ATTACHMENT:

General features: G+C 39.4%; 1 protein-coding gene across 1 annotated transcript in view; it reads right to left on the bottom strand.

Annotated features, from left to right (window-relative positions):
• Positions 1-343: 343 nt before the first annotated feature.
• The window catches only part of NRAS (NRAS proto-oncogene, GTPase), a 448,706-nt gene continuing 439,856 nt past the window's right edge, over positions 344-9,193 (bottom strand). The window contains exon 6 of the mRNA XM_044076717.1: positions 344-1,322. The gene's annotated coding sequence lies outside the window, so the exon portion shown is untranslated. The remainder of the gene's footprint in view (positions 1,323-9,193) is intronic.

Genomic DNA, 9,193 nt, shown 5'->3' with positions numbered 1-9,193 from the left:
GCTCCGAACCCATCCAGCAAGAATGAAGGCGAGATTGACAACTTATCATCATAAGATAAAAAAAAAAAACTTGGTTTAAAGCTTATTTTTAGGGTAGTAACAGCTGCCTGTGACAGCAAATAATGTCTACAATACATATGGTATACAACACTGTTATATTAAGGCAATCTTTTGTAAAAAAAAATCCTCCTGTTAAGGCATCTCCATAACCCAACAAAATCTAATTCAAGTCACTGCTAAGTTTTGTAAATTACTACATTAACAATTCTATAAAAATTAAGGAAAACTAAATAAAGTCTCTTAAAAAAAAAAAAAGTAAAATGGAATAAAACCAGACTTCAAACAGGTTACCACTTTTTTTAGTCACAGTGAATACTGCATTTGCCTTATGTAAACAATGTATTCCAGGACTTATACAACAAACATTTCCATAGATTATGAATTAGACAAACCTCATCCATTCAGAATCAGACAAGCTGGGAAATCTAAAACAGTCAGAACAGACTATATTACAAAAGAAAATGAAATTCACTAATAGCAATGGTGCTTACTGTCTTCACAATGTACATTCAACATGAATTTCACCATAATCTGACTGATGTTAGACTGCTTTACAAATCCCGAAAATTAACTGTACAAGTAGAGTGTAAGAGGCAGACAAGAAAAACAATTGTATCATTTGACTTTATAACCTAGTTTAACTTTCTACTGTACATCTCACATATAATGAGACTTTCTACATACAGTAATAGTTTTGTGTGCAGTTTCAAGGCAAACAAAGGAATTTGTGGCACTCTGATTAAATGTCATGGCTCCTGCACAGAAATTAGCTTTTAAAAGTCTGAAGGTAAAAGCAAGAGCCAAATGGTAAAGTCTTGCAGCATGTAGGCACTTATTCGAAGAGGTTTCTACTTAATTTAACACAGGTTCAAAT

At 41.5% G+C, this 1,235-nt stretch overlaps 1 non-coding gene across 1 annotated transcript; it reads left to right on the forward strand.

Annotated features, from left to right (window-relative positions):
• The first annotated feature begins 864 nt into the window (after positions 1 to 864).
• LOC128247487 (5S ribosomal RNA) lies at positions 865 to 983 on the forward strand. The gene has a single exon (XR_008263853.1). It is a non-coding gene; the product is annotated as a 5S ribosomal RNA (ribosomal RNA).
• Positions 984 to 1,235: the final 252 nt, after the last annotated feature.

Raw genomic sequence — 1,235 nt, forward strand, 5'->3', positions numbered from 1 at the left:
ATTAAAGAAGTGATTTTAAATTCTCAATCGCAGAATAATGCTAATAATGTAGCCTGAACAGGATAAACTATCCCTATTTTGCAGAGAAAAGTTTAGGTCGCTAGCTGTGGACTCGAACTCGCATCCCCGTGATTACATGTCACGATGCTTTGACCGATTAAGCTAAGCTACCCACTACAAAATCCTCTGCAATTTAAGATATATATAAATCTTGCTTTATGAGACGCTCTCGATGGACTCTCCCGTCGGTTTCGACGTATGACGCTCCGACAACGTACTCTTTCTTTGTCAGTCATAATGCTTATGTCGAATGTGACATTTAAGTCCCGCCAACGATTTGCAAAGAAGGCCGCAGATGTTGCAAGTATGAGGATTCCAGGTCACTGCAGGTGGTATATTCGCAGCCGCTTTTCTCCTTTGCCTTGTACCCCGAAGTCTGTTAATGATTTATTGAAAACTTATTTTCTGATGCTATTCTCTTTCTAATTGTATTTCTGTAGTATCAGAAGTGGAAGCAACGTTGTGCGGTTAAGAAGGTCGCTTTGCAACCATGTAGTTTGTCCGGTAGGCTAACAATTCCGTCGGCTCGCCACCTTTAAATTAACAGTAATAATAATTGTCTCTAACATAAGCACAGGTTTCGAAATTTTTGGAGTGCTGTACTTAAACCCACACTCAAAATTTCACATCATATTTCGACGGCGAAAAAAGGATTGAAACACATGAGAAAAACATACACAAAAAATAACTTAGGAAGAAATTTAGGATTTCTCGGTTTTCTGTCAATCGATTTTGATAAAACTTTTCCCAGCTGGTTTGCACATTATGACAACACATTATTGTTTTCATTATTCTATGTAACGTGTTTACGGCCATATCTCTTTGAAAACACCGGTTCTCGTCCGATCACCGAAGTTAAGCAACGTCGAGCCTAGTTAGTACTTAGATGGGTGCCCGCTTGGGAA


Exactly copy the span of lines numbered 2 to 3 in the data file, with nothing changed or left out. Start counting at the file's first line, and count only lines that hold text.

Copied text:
Annotated features, from left to right (window-relative positions):
• Positions 1-343: 343 nt before the first annotated feature.